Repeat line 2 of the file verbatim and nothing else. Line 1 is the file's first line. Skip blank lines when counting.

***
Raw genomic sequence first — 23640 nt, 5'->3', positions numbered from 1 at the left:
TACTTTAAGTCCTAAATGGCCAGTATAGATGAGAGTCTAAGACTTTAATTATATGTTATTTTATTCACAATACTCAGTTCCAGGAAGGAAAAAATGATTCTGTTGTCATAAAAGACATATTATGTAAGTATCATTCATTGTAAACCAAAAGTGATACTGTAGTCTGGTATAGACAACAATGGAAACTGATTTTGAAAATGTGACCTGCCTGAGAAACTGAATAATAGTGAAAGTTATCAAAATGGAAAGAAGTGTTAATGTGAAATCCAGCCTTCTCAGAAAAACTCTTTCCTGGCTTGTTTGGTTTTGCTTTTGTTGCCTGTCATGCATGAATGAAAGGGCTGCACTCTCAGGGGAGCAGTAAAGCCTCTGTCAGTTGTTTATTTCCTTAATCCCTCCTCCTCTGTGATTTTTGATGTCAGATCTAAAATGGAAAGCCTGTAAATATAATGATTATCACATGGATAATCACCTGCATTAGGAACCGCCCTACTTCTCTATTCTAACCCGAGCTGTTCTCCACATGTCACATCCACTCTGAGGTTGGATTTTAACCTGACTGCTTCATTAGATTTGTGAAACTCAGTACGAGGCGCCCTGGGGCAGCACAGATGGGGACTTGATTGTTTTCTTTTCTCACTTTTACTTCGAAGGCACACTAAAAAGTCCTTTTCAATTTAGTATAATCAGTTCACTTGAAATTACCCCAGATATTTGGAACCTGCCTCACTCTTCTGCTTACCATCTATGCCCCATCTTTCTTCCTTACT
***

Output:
TACTTTAAGTCCTAAATGGCCAGTATAGATGAGAGTCTAAGACTTTAATTATATGTTATTTTATTCACAATACTCAGTTCCAGGAAGGAAAAAATGATTCTGTTGTCATAAAAGACATATTATGTAAGTATCATTCATTGTAAACCAAAAGTGATACTGTAGTCTGGTATAGACAACAATGGAAACTGATTTTGAAAATGTGACCTGCCTGAGAAACTGAATAATAGTGAAAGTTATCAAAATGGAAAGAAGTGTTAATGTGAAATCCAGCCTTCTCAGAAAAACTCTTTCCTGGCTTGTTTGGTTTTGCTTTTGTTGCCTGTCATGCATGAATGAAAGGGCTGCACTCTCAGGGGAGCAGTAAAGCCTCTGTCAGTTGTTTATTTCCTTAATCCCTCCTCCTCTGTGATTTTTGATGTCAGATCTAAAATGGAAAGCCTGTAAATATAATGATTATCACATGGATAATCACCTGCATTAGGAACCGCCCTACTTCTCTATTCTAACCCGAGCTGTTCTCCACATGTCACATCCACTCTGAGGTTGGATTTTAACCTGACTGCTTCATTAGATTTGTGAAACTCAGTACGAGGCGCCCTGGGGCAGCACAGATGGGGACTTGATTGTTTTCTTTTCTCACTTTTACTTCGAAGGCACACTAAAAAGTCCTTTTCAATTTAGTATAATCAGTTCACTTGAAATTACCCCAGATATTTGGAACCTGCCTCACTCTTCTGCTTACCATCTATGCCCCATCTTTCTTCCTTACT